As charities modernize collaborations with donors, they will reap large rewards: By simply making alternative payment methods available to donors, Barclay’s claims that charities could earn an extra £80m per annum

The turn of the century saw the birth of online donation platforms JustGiving and Paypal, which increased NGO’s global footprint. With around 99% of all NGO’s in the UK owning a website, of these 72% accept donations online. To further emphasise this narrative, over $3bn has been raised using JustGiving since it was founded.  

There’s a market for every payment out there, and when NGO’s adapt to these technologies, they’re more likely to succeed and grow. As we see businesses changing to keep on top of their customer demands, the same should be seen in third party sector also to accomplish more.

Digitalization breeds ingenuity

NGO’s positioning themselves online goes further than providing simple services for donors. The messaging and content strategy they showcase enables these organizations to market themselves to more people.

When businesses invest resources into social media platforms, customers sharing through word of mouth online gives them greater exposure. In the UK,  95% of NGO’s utilize both Facebook and Twitter, as well as 62% on YouTube and 52% on Instagram. These numbers show how integral digitalization is for promoting messaging and donations: These figures translate that 25% of donors are inspired to contribute by their use of social media.

Simply put: Digital strategies are at the forefront of every business to support and reach their customers, and NGO’s need to do the same. 

Partnerships support growth and change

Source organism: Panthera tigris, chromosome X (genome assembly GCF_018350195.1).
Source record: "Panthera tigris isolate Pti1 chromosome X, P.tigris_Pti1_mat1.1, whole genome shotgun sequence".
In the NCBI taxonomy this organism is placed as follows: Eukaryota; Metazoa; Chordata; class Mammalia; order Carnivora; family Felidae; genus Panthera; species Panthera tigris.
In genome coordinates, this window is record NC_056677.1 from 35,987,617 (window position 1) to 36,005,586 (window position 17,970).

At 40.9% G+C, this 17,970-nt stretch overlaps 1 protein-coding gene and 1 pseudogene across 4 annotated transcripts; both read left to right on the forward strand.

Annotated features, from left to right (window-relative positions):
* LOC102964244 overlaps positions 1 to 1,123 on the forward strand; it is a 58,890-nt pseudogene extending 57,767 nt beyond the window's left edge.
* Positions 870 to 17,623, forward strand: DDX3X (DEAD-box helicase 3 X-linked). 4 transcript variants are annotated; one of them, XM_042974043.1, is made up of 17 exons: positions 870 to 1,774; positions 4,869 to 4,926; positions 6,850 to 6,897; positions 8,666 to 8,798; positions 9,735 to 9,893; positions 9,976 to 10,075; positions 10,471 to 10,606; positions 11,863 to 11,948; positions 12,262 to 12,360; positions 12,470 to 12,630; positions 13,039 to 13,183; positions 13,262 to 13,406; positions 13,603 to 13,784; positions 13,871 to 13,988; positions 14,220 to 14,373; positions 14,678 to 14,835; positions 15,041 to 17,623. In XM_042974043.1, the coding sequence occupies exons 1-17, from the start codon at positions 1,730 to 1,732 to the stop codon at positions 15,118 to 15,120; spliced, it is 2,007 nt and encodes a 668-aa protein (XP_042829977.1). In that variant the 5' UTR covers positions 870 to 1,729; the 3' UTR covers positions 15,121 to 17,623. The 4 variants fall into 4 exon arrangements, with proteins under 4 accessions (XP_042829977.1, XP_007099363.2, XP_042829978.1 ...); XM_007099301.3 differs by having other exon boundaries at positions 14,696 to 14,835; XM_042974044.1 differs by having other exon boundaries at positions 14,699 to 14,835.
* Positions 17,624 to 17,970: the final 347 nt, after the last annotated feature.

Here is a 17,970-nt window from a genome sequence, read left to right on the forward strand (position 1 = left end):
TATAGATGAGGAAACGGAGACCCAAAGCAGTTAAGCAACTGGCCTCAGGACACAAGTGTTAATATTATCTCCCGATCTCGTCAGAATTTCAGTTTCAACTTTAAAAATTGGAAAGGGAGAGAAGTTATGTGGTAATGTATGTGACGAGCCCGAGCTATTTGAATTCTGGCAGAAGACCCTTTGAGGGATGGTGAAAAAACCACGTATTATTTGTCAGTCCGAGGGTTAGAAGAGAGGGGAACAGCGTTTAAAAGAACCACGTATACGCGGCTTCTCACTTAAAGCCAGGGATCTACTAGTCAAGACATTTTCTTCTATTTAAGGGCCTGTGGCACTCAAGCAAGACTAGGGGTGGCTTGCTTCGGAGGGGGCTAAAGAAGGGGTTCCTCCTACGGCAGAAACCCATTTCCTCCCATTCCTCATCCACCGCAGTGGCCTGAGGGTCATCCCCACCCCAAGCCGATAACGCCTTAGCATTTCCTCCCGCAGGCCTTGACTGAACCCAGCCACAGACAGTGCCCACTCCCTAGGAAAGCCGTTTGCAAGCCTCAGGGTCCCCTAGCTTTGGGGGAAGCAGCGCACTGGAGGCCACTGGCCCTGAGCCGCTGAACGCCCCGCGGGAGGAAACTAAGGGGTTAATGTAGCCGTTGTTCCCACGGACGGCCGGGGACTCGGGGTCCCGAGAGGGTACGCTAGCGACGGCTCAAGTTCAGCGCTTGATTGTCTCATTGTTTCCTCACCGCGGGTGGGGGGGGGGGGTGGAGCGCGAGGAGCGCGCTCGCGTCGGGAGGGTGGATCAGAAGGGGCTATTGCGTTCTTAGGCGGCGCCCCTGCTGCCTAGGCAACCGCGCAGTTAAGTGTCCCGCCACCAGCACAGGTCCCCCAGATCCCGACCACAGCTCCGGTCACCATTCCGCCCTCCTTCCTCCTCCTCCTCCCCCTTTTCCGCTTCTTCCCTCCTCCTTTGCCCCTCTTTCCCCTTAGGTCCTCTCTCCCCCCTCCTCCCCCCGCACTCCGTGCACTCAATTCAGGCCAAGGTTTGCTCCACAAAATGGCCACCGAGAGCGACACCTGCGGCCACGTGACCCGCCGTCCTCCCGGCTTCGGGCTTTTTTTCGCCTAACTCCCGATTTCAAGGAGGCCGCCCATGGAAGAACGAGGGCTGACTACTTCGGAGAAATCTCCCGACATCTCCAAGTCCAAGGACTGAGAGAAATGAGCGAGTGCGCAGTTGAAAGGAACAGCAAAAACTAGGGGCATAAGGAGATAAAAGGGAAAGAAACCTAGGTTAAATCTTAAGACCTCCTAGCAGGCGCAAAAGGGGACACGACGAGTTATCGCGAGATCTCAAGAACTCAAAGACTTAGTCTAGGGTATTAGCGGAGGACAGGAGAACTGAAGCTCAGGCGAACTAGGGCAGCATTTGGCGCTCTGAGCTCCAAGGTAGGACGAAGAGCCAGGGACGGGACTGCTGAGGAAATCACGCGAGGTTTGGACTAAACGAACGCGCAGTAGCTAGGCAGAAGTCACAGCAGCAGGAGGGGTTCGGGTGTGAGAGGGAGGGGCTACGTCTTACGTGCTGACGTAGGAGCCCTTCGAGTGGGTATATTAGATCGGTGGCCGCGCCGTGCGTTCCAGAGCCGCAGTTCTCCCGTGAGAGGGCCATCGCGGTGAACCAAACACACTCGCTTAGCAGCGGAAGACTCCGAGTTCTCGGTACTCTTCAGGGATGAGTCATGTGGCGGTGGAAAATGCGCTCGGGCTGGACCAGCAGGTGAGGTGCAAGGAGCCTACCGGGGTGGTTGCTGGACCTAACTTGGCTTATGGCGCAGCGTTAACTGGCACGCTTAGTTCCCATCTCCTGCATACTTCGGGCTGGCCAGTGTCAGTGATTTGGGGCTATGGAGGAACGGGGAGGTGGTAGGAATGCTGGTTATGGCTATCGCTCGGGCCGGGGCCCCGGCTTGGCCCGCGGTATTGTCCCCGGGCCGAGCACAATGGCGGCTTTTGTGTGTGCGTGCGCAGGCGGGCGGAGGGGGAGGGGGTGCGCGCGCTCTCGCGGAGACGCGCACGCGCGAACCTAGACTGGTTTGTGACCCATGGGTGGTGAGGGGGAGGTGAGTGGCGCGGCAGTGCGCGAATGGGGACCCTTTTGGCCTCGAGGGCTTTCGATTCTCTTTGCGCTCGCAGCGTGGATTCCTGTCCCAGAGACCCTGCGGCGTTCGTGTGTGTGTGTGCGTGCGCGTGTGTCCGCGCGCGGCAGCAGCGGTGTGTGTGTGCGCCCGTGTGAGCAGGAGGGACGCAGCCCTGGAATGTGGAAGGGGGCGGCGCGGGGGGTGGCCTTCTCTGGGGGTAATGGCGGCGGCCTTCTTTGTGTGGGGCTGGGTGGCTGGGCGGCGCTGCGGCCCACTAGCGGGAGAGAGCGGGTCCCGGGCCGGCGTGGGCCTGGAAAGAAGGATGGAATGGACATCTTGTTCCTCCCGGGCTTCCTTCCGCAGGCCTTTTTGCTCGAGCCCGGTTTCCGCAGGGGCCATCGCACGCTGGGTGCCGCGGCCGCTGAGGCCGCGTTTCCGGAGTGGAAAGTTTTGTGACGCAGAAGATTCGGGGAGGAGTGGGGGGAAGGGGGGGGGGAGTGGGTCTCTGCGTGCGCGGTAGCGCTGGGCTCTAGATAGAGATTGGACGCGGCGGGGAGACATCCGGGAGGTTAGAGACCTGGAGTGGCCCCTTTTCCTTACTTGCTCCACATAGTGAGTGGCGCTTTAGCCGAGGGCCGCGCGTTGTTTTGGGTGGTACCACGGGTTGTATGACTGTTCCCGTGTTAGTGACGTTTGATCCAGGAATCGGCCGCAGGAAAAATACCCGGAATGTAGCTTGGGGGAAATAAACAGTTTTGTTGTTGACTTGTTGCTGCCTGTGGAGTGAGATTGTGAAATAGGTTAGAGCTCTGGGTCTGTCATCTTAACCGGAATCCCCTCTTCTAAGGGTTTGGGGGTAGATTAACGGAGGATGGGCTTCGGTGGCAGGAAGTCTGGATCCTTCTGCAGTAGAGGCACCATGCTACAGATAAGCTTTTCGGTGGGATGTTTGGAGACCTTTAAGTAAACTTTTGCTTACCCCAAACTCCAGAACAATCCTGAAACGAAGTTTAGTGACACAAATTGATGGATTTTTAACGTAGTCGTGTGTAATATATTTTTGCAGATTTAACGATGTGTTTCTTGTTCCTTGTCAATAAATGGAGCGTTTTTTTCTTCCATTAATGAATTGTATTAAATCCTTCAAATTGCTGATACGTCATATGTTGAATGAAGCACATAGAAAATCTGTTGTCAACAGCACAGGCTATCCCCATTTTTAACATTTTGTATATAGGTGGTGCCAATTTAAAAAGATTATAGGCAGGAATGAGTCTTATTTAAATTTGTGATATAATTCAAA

Whether non-profit organizations are run at a local, national, or international level, all charities embody principles of team work and community. As NGO’s utilize online platforms to create social groups, they should also look to utilize larger corporations. Working with businesses provides charities the ability to reach more people and acquire more funding. 

Through partnerships, we can apply different levels of expertise on a global platform to meet objectives, incentive the masses, and address social challenges. Going beyond donations and branding by applying successful business models into different industries, we can see how long-term objectives can be achieved through meeting small-term goals.

Partnerships also reduce the silos between NGO’s and the government. In 40 years, statistics show that the third-party sector in the US has not had an increase in funding above 2% GDP. Non-profit organizations are starved of growth because of this, leaving the industry underdeveloped.

Due to minimal funding, charities cannot try innovative marketing methods to build awareness, meaning donations generated cannot increase. Adopting technology within these organizations, therefore, is important to not only reaffirm their place in the changing social construct, but also to answer to humanitarian needs where governments are failing. When charities utilize alternative resources, they will begin to prosper and expand the scope of support for their cause.